Voters in Prince George's County last night resoundingly defeated an initiative that would have altered the size of the County Council, eased the term limits they imposed on county lawmakers a dozen years ago and allowed them -- not council members -- to elect the council chairman.

With more than a majority of precincts reporting, voters rejected Question H, which would have added two at-large seats to the nine-member, district-based council and allowed a council member who is prohibited from running again for his district seat to run for one of the at-large positions.

Arthur Turner, chairman of the "Vote No on Question H" campaign, said the measure was a thinly veiled attempt to circumvent a 1992 charter change that limited the county executive and council members to two four-year terms.

"When people learned that it was to overturn term limits, they were against it," said Turner, a community activist who was joined by a majority of the council and other elected officials in opposing the measure.

The results mirrored the vote 12 years ago to change the charter, when voters overwhelmingly imposed the term restrictions.

Voters also were asked to fill a vacant council seat and elect three judges to the Circuit Court.

Much of the local political activity has centered on Question H.

Members of the Association of Community Organizations for Reform Now (ACORN), an advocacy group for low- and moderate-income families and union members, pushed to change the county charter to increase the size of the council, while various civic groups and elected officials fought to keep the current nine-member, district-based council in place.

Brenda Ellis, treasurer of the ACORN chapter and the "Yes on Question H" campaign, said she was pleased that a third of the voters supported the effort.

"We came against the power structure and . . . not only a third of the voters believed what we were saying, they agreed with us," Ellis said.

In the council election, Will Campos, a Democrat, toppled Tommy S. Priestley, a Republican, in a race to fill the seat vacated by former County Council member Peter A. Shapiro (D-Brentwood). Shapiro, who couldn't run for reelection because of term limits, resigned midway through his second term to take a position at the University of Maryland.

Campos, an aide to County Executive Jack B. Johnson (D), picked up his party's nomination during a special primary election in September with more than a third of the vote. Priestley, a college student, ran unopposed in the Republican primary.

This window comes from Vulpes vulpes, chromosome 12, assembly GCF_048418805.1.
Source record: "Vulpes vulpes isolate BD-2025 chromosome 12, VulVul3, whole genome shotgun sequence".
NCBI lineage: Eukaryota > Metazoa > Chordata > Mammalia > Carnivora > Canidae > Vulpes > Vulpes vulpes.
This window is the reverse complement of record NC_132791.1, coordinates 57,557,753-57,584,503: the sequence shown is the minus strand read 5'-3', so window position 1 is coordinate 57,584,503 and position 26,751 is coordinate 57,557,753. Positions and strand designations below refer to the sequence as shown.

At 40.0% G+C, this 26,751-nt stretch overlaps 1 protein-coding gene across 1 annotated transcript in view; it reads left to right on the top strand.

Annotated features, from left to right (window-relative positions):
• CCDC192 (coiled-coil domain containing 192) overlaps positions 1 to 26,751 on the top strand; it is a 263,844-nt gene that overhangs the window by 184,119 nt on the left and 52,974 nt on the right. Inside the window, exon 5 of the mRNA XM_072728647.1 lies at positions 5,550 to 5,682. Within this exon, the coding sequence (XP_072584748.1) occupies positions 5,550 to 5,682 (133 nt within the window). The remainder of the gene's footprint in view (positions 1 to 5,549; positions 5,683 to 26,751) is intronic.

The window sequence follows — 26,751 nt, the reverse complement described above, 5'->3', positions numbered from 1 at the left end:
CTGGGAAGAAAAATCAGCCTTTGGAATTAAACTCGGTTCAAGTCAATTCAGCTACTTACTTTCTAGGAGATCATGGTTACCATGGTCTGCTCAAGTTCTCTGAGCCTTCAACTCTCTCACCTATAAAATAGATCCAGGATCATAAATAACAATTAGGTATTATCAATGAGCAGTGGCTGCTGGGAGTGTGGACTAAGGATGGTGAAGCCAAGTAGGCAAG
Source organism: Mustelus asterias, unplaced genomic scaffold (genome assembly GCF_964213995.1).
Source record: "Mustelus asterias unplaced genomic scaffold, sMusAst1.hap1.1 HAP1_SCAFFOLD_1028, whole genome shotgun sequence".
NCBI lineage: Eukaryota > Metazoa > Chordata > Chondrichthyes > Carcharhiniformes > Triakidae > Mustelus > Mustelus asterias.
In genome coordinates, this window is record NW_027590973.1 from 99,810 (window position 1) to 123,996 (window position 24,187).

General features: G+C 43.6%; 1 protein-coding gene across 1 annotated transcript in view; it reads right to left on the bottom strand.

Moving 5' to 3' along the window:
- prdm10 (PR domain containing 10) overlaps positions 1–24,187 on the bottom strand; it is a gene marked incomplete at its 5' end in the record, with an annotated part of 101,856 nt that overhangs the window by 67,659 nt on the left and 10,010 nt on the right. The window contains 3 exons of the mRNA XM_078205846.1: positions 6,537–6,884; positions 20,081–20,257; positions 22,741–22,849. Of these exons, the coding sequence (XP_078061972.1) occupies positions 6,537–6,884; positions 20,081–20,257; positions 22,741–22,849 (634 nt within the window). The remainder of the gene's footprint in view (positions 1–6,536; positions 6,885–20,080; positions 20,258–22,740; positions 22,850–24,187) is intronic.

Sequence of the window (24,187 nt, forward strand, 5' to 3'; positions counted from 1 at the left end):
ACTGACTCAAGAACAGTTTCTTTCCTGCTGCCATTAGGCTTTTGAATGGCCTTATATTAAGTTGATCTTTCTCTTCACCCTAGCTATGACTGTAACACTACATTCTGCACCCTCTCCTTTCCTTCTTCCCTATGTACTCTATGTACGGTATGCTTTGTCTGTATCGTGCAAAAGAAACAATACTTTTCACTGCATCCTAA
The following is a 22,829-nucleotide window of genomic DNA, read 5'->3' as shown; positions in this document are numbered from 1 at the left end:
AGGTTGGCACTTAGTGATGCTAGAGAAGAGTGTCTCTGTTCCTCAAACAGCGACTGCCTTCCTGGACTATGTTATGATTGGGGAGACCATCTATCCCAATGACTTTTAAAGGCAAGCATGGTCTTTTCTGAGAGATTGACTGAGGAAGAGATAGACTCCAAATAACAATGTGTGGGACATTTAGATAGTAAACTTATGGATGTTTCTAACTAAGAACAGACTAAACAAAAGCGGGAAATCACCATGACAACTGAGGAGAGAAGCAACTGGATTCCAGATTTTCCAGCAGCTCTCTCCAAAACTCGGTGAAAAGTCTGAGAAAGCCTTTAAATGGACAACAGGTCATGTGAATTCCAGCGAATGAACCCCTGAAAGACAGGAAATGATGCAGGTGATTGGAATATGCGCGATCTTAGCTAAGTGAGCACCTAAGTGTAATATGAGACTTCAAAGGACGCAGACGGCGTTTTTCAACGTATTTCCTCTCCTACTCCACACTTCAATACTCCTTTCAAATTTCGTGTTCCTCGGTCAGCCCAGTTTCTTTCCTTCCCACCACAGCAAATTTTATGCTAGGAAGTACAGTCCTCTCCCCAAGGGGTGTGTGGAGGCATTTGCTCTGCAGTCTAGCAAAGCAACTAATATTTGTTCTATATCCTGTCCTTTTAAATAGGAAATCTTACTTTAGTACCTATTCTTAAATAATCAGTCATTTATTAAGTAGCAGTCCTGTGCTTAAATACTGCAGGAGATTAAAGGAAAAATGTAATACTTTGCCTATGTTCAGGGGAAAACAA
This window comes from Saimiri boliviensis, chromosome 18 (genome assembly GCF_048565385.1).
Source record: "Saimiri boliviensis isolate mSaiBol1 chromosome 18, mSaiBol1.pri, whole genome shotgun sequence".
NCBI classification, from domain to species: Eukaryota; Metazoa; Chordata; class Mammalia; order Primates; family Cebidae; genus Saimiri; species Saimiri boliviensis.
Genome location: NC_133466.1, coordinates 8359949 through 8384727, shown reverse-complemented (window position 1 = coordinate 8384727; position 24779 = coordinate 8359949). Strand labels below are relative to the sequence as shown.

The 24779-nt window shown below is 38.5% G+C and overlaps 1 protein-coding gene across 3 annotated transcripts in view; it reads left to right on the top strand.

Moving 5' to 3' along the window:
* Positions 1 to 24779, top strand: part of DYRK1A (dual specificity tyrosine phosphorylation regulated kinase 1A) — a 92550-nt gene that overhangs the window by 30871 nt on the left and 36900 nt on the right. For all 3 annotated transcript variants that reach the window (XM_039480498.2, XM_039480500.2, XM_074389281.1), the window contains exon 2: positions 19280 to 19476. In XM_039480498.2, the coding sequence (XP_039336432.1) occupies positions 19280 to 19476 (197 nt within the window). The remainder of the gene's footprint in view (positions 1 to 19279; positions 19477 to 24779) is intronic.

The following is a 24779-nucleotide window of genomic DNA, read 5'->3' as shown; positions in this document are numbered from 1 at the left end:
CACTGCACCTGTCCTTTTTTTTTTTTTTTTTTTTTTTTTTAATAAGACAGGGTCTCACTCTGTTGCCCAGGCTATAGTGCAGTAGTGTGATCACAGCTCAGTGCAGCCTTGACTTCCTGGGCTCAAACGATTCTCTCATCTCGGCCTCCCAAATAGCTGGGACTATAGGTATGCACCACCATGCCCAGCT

The three judges running for seats in Maryland's 7th Circuit, which includes Calvert, Charles, Prince George's and St. Mary's counties, ran unopposed. They were Graydon S. McKee III, who has served on the bench for 17 years; William D. Missouri, the circuit administrative judge; and Cathy Hollenberg Serrette, who became a judge in December.

On other ballot questions, voters authorized the council to issue bonds to finance roads, libraries and other public facilities.

On Question H, ACORN collected more than 20,000 signatures to propose the change to the charter.

Opponents, who organized a "Vote No on Question H" campaign, argued that the initiative was the work of developers, who helped bankroll the petition drive.

Council member Thomas R. Hendershot (D-New Carrollton), the only council member who supported Question H, encouraged some developers to support the plan to add at-large seats to the council. Kenneth Michael and Patrick Ricker together gave ACORN more than half of the $50,000 it raised to fund the petition drive.

When the majority of council members learned of the plan to expand the panel, they began exploring ways to keep the current structure of the nine-member panel in place.

The council voted to add three questions of its own to the ballot. Each one was designed to curtail the influence of the at-large positions, in the event voters approved the Question H amendment.

Supporters of Question H say the opposition from the majority of the council is only because the six-member voting bloc, known as the "Gang of Six," is threatened.

The Gang of Six, which took form this year, has pooled its influence on several issues. For two months this year, for example, it held up approval of a bailout plan by Johnson for Prince George's Hospital Center. It had sought more of a role for the council in oversight of the hospital, which it eventually won. The group also delayed approval of some development projects until changes were made.

The makeup of the council has been a contentious issue. In 1980, the body was composed of six at-large and five district members. Voters amended the charter that year to eliminate the at-large seats and establish the current nine-member district system.

The change was driven by residents who wanted to get rid of what was seen as the Democratic Party machine's domination of the council and to discourage candidates from running countywide. African Americans, emerging as the majority in the county, also saw it as a way to increase representation on the council.